The book should be out now, so this is the last snippet.

The Spark – Snippet 44

“Sir, I was White 1,” I said. “I was Green 4 the first time.”

“You’re in Red Group now,” the Champion said, gesturing. “And fighting Green.”

“C’mon, Buck,” I said. We set out for the tent he’d pointed to.

Welsh was in this tent, waiting for his second bout. We nodded but didn’t speak as I got a round red 1.

I wondered if Welsh had won his bout. His shield wasn’t as good as Krause’s, but he didn’t look beat up. He was really good when he was on, and maybe the guy he’d met didn’t have any better equipment than Welsh did.

A gong rang. “Red 1,” the Champion called. “You’re up.”

It hadn’t seemed very long, but it must’ve been: the sun was at mid-sky when I walked out of the tent. I saw why the Champions had started as early as they could.

I wondered what would’ve happened if I’d dumped a pitcher of water over me to soak my tunic before I went out. I guess I could’ve asked, but I was afraid to do anything that might turn out to disqualify me after I’d come this far.

Buck and I reached the circle. The fellow walking kitty-corner toward us across the field had a black tunic. When he stepped into the circle I rushed him, same as I’d done the other times.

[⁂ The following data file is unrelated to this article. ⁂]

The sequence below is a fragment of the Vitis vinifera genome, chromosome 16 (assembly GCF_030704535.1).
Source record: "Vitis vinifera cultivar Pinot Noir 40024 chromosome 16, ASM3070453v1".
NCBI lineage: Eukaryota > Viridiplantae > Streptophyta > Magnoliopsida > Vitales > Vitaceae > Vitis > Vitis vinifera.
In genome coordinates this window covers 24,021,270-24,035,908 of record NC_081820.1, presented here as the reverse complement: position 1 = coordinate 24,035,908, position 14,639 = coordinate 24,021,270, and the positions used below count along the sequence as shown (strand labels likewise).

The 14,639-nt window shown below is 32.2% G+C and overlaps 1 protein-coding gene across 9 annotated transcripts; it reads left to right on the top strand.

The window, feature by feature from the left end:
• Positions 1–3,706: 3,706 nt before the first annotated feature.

Black took a wild roundhouse swing while we were still too far apart. I let the stroke pass in front of me and gave him a thump across the shoulder-blades. He shouted and sprawled forward on his nose.

I backed away, horrified that I might’ve killed him even at 20%. I swear I think he may have come at me with his eyes shut. I’d cut across his tunic and blood was welling up from the flesh beneath.

The Champion refereeing the bout reached down and switched off the screaming Black’s shield and weapon. “Bloody hell!” I heard the referee mutter.

Attendants ran up from the sidelines carrying a stretcher. Black had left himself completely wide open. How in God’s name had he managed to get this far in the process?

“To the sidelines,” the referee told me. He watched Black going off, lying on his face, and shook his head.

There were lots of spectators by now, many of them watching from under parasols and sitting on collapsible chairs and benches. Traders were selling snacks and drinks. Aspirant tournaments must be the major entertainment on Dun Add, even though the fighters’ forms were shimmering blurs to those who didn’t have viewing equipment.

There were even more people on the north side, nearer the palace, and many of those had shields or similar devices which allowed them to view the details of action while it was going on. Some were women of the court.